Accordingly, through an integrated application, a user could receive advice regarding popular items, receive gift guides, generate and update a wish list and a look book, and use social networking features to request and receive advice from friends or other users in a social network. A user could scan for information and ratings for particular items, check availability of items in one or more sizes, compare fashion items, and build outfits. The iPhone could include one or more algorithms operative to recommend products to generate complete shopping center purchase experiences using items from several service providers of the shopping center as well as items already in the user's possession.
In some embodiments, the iPhone's integrated app could keep a user informed of what products, stores, or both in a shopping center are currently popular. As one illustration, the integrated application could receive information related to sales information of products in the shopping center. For example, by communicating with various servers of service providers in the shopping center, the integrated application could receive information related to what products have been sold and in what quantity. In this manner, the integrated application could determine what products, stores, or both are popular by analyzing the sales information received from the service providers of the shopping center.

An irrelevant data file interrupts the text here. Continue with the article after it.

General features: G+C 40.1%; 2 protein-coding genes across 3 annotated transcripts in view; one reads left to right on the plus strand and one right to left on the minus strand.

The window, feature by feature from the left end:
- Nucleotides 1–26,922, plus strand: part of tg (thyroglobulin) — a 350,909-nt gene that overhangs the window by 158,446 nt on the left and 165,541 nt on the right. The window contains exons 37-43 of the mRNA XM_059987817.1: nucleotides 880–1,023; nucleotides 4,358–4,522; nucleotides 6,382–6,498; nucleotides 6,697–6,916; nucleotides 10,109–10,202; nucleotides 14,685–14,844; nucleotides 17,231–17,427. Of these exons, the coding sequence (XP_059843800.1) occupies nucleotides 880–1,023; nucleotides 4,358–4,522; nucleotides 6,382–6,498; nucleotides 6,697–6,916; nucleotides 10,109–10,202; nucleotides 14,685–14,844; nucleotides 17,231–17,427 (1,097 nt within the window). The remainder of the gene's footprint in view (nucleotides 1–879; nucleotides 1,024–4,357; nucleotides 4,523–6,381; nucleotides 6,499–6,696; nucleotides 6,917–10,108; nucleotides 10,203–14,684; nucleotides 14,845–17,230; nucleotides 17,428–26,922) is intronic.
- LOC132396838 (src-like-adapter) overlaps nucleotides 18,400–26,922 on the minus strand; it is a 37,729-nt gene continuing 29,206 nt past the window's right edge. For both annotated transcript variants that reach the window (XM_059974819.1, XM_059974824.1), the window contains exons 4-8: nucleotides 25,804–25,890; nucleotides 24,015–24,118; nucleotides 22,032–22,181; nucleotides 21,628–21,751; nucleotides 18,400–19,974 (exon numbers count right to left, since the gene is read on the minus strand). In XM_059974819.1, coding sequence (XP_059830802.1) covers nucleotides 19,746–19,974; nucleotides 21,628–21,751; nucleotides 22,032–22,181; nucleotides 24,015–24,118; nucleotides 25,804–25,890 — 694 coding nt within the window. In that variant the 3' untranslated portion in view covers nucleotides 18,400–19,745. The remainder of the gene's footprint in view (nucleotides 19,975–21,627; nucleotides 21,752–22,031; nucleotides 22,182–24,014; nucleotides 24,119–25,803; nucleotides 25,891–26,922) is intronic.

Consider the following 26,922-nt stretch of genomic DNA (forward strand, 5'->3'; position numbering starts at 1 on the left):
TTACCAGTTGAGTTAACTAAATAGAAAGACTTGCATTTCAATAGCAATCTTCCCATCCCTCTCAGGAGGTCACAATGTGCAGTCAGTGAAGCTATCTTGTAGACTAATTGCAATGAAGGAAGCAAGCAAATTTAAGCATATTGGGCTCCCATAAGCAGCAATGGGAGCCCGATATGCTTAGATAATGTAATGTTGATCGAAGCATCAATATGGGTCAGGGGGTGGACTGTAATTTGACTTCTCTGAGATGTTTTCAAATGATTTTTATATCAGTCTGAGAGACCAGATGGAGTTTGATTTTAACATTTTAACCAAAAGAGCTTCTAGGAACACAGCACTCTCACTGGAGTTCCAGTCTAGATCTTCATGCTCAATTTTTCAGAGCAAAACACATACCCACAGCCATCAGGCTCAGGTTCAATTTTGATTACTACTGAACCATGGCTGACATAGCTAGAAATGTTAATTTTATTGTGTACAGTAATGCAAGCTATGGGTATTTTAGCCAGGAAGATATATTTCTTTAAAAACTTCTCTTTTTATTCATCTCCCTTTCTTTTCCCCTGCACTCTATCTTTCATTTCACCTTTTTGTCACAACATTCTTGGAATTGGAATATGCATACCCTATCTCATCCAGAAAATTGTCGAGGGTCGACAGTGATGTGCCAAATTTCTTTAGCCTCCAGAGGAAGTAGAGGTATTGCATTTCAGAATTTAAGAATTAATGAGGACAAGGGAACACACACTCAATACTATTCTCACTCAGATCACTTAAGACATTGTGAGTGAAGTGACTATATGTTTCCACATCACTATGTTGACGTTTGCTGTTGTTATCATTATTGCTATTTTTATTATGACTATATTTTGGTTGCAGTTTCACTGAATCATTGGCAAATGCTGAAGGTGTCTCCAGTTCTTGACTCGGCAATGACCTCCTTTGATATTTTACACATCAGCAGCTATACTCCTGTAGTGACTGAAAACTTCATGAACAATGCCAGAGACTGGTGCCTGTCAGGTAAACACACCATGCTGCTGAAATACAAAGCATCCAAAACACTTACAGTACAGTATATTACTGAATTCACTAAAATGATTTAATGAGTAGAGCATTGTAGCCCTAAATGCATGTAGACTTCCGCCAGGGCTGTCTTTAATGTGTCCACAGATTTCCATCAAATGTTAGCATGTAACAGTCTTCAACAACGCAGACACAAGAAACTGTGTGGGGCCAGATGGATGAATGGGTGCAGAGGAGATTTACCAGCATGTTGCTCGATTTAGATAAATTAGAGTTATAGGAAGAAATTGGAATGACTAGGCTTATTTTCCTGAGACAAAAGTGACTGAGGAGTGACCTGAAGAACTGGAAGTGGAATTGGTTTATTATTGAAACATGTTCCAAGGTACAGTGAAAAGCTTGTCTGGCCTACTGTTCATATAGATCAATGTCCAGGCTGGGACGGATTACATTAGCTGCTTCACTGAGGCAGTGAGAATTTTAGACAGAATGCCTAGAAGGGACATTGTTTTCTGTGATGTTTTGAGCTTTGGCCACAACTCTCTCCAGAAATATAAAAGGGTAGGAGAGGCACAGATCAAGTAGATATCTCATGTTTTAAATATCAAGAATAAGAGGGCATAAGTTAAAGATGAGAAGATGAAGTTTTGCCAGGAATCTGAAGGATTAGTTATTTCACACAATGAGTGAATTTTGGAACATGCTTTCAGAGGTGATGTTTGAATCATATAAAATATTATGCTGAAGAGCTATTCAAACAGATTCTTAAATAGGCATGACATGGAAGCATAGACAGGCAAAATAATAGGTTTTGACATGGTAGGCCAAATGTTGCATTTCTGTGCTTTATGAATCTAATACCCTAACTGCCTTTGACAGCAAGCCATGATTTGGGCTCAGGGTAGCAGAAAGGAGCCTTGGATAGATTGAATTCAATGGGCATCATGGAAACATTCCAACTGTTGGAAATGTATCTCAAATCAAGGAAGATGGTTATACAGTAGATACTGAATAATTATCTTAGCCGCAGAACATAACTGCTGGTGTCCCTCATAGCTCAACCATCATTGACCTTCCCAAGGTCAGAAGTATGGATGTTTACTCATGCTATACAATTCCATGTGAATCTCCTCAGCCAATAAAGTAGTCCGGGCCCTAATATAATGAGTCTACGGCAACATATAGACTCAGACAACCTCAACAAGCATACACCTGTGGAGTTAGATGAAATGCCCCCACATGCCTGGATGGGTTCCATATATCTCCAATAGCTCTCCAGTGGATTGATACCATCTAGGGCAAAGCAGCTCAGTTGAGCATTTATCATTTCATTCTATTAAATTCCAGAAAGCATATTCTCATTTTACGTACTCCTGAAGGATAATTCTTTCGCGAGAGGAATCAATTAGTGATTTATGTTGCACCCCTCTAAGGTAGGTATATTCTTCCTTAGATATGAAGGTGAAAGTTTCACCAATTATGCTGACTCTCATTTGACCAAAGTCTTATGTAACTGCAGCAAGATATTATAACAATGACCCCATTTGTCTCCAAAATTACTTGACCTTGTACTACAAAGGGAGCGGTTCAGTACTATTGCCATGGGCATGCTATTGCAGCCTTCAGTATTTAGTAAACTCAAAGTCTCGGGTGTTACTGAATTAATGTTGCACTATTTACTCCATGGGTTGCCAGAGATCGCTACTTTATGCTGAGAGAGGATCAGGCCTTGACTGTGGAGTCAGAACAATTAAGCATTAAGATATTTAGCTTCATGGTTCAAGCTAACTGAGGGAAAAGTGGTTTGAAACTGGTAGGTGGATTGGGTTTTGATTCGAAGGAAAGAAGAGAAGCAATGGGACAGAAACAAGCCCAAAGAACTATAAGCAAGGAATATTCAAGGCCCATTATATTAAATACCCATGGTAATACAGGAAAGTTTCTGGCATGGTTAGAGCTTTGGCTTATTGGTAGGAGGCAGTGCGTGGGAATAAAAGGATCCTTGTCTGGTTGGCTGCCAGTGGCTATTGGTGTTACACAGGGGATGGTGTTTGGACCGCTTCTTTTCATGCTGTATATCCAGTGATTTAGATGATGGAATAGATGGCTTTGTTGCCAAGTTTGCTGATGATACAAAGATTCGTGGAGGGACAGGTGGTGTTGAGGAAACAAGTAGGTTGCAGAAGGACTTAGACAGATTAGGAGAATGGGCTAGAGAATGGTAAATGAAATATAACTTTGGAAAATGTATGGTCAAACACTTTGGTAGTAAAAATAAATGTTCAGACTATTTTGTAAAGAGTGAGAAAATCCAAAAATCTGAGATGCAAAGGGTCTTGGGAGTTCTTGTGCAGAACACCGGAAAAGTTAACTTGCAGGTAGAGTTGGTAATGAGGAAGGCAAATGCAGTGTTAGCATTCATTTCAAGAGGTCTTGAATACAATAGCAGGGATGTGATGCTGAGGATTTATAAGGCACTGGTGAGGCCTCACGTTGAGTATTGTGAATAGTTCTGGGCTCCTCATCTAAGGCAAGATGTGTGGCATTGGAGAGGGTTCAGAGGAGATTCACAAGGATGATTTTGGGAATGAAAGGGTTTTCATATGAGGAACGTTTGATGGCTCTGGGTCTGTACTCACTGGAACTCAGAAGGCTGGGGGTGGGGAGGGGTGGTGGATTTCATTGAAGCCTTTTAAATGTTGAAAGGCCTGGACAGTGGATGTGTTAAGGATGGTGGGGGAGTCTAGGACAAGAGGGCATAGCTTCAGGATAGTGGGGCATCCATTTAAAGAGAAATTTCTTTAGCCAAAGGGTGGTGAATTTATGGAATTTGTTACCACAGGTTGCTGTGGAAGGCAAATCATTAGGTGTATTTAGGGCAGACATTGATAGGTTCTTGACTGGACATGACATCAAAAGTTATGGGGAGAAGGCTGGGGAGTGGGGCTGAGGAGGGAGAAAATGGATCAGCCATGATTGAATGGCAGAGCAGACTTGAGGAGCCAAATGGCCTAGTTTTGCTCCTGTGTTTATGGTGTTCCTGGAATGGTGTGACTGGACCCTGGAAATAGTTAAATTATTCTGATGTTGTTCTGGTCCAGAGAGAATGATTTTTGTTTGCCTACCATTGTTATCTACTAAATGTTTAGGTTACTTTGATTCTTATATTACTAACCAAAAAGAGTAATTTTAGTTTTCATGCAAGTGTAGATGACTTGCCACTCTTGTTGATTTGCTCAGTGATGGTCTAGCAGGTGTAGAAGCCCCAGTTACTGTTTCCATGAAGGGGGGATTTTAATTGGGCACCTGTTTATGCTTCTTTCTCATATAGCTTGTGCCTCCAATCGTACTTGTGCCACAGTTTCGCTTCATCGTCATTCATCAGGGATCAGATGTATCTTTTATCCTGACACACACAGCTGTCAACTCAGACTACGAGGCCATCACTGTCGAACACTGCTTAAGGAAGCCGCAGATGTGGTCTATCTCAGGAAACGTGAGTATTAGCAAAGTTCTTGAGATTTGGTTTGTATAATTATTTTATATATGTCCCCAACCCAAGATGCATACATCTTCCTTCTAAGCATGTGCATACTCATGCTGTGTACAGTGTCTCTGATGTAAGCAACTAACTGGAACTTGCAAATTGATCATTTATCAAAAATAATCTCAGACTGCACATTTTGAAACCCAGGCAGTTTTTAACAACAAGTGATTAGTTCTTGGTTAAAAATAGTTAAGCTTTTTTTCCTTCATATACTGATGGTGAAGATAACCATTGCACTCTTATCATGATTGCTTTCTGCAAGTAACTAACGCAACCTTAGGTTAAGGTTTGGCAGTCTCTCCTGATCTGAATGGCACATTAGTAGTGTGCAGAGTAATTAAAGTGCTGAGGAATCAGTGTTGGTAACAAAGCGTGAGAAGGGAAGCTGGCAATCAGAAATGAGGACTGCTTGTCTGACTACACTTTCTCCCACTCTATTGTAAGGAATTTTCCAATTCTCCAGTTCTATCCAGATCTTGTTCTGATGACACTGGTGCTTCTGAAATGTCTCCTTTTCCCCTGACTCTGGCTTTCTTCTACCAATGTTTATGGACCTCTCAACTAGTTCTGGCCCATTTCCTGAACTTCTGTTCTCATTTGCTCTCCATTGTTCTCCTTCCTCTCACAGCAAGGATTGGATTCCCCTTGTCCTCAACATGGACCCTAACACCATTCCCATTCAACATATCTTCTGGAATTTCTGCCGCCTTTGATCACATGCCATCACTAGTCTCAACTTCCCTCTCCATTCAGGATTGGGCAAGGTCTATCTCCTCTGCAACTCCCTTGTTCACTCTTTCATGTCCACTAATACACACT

In some embodiments, the integrated application could provide a "heat map" to indicate to the user what products and stores are currently popular.
The Heat Map: Where the Action is!
In Apple's patent FIG. 8 we see a process 800 for creating a heat map such as, for example, heat 700 of FIG. 7. At step 802, the iPhone's integrated app could connect to one or more servers of service providers in the shopping center. For example, the integrated application could connect to servers of one or more restaurants, shops, other vendors, parking lots, ice rinks, movie theaters, other entertainment venues, or any other suitable service providers of the shopping center.
In some embodiments, a "heat map" could be provided to indicate the popularity of a service provider, product, or both to a user. For example, the integrated application could receive information related to stores in which a lot of customers are currently purchasing items, or related to the number of a particular product that is being purchased. Based on this information, the integrated application could then determine which service providers, products, or both are currently popular (e.g., where a product or service provider could be considered more popular when more people are buying this product or making purchases at this store, respectively). The integrated application may then generate a heat map to symbolically display the popularity of service providers, products, or both to a user.
Apple credits Christine Cho and Stanley Ng as the inventors of this patent application, originally filed in Q3 2009.